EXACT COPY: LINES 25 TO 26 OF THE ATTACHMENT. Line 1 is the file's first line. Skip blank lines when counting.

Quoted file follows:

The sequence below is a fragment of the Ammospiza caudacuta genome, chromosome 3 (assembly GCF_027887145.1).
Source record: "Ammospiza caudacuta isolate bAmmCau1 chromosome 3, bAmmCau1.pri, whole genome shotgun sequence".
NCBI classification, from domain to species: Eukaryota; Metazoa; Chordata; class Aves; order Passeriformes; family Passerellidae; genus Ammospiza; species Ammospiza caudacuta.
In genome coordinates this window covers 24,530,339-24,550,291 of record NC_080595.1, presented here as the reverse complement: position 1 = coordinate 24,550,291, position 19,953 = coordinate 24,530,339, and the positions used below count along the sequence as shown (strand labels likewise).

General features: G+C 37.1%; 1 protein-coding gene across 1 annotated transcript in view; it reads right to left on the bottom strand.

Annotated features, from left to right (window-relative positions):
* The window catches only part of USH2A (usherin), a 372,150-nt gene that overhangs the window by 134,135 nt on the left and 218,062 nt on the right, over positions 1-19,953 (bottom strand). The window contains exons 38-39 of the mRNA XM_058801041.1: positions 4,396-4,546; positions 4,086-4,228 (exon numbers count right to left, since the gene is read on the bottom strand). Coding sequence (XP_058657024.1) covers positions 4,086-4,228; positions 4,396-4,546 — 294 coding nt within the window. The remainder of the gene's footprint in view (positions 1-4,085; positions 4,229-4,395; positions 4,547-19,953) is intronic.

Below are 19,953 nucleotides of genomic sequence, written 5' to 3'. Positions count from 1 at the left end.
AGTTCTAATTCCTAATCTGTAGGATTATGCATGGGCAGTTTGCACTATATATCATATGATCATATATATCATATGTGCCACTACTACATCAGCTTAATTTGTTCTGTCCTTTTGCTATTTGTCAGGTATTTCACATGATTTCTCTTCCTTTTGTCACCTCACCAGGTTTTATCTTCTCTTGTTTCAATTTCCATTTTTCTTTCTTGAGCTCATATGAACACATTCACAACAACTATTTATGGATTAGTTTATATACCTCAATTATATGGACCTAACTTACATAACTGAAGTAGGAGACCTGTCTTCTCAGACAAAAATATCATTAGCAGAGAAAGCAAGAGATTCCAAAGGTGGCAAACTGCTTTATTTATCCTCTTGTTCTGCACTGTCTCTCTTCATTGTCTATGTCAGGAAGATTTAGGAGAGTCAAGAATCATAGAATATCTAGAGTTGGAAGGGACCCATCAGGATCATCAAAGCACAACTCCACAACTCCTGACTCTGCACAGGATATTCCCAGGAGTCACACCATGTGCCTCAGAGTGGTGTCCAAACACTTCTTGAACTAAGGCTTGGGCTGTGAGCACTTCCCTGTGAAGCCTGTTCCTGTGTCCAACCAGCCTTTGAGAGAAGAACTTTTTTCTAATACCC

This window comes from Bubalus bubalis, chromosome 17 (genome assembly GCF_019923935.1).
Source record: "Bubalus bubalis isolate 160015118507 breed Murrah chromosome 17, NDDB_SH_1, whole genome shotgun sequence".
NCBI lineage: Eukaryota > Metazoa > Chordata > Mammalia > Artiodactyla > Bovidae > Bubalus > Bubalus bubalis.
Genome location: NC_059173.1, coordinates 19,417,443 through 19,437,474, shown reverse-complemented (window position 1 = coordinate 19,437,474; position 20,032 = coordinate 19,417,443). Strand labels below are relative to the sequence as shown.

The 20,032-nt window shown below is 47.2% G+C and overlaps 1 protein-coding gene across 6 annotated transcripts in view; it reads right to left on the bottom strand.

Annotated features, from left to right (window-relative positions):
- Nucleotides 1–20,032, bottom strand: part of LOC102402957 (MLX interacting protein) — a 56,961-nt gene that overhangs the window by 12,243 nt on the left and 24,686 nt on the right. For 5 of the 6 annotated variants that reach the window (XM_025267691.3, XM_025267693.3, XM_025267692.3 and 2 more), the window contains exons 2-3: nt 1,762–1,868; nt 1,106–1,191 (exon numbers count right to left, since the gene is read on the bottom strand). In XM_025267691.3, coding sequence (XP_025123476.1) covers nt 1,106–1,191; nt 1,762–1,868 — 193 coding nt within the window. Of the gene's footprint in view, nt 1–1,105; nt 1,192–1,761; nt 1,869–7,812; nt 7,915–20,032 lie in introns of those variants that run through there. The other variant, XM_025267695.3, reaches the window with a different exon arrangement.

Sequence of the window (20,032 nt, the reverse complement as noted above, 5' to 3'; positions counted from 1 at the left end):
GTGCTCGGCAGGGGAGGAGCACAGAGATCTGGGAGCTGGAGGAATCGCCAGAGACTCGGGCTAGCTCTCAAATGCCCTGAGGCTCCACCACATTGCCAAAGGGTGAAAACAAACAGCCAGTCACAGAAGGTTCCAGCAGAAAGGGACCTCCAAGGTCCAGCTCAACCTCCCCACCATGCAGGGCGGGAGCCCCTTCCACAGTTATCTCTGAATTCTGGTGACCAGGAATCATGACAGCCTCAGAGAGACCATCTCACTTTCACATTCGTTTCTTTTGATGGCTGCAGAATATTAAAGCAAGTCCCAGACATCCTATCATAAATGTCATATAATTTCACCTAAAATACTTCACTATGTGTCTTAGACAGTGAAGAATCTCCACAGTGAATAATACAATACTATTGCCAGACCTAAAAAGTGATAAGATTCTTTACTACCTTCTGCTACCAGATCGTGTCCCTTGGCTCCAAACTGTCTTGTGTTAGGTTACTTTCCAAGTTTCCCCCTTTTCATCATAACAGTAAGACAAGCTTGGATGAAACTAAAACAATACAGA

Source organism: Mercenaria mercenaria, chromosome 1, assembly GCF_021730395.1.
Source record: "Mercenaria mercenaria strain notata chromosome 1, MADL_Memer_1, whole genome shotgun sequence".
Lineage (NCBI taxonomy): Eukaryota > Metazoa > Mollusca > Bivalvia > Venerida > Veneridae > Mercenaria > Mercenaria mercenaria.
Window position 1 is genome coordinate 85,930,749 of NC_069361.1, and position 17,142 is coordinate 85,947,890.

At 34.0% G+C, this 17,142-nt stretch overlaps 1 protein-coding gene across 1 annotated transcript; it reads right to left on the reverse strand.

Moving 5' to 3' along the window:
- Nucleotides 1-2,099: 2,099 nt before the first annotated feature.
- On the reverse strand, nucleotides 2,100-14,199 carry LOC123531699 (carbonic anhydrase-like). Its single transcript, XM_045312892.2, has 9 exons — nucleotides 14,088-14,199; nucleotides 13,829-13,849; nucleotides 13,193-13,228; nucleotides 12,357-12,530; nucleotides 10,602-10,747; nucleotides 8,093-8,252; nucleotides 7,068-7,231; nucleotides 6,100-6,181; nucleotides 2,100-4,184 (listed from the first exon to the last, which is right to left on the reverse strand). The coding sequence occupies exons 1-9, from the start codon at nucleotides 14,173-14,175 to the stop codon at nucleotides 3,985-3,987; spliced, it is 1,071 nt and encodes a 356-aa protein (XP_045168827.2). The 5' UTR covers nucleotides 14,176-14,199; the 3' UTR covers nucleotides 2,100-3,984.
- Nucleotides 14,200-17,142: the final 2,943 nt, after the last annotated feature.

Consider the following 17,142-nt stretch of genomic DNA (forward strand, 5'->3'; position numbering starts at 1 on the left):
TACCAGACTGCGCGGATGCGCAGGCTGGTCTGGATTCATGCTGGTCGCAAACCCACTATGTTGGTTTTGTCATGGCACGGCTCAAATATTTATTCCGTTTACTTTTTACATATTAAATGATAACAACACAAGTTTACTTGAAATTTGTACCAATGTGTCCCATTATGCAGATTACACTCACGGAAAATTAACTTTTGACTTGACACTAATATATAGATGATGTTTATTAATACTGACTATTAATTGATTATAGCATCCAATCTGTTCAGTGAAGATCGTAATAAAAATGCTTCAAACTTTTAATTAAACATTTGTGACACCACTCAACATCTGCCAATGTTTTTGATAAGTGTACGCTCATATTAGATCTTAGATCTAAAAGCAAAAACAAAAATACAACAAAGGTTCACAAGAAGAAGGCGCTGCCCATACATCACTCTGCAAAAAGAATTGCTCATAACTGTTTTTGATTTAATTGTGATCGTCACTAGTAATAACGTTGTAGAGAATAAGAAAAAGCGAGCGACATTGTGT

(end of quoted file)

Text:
- Nucleotides 1-2,099: 2,099 nt before the first annotated feature.
- On the reverse strand, nucleotides 2,100-14,199 carry LOC123531699 (carbonic anhydrase-like). Its single transcript, XM_045312892.2, has 9 exons — nucleotides 14,088-14,199; nucleotides 13,829-13,849; nucleotides 13,193-13,228; nucleotides 12,357-12,530; nucleotides 10,602-10,747; nucleotides 8,093-8,252; nucleotides 7,068-7,231; nucleotides 6,100-6,181; nucleotides 2,100-4,184 (listed from the first exon to the last, which is right to left on the reverse strand). The coding sequence occupies exons 1-9, from the start codon at nucleotides 14,173-14,175 to the stop codon at nucleotides 3,985-3,987; spliced, it is 1,071 nt and encodes a 356-aa protein (XP_045168827.2). The 5' UTR covers nucleotides 14,176-14,199; the 3' UTR covers nucleotides 2,100-3,984.